Hi,

I referred to the following webpage examples to write my program . But changed the algorithm_class: TimeDependentExpMPOEvolution to algorithm_class: TimeDependentTwoSiteTDVP

https://tenpy.readthedocs.io/en/latest/ ... ution.html

My model is a kind of spin model, and I want to obtain the quantum state of this system as it changes over time.

When simulating systems with a small number of particles, I observed inconsistencies between the results obtained of this program and those derived from solving the Schrödinger equation. Could this discrepancy be attributed to a small bond dimension?

But when I encountered difficulties in further increasing the bond dimension (if there are only nine particles in square lattice, the max bond dimension will stop about 16, even if I try to control it through chi_min). How do I solve the above problem?

## How to improve calculation accuracy in real time evolution ?

### Re: How to improve calculation accuracy in real time evolution ?

Tenpy also tries to solve the schrlödinger equation... I guess you compared to exact evolution for a non-interacting system, or exact diagonalization?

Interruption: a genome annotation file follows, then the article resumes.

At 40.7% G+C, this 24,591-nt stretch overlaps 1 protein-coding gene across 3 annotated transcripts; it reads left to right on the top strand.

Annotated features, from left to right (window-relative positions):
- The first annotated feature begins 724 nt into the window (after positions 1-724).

TDVP does the time evolution with the effective Hamiltonian, i.e. H projected onto the local single-site/two-site MPO. If you have only bond dimension 16, I assume this projection is too strong - essentially, you lack the Schmidt states on the right and left that you can evolve into.

You can try to do a few steps of the initial time evolution with an alternative method, e.g. the TImeDependentExpMPOEvolution, instead, and only later switch to TDVP.

Another alterantive might be to do a subspace expansion, similar as the mixer for DMRG - we want to address this in Issue #300, but at the time of writing this, it's not yet implemented...

TDVP does the time evolution with the effective Hamiltonian, i.e. H projected onto the local single-site/two-site MPO. If you have only bond dimension 16, I assume this projection is too strong - essentially, you lack the Schmidt states on the right and left that you can evolve into.

You can try to do a few steps of the initial time evolution with an alternative method, e.g. the TImeDependentExpMPOEvolution, instead, and only later switch to TDVP.

Another alterantive might be to do a subspace expansion, similar as the mixer for DMRG - we want to address this in Issue #300, but at the time of writing this, it's not yet implemented...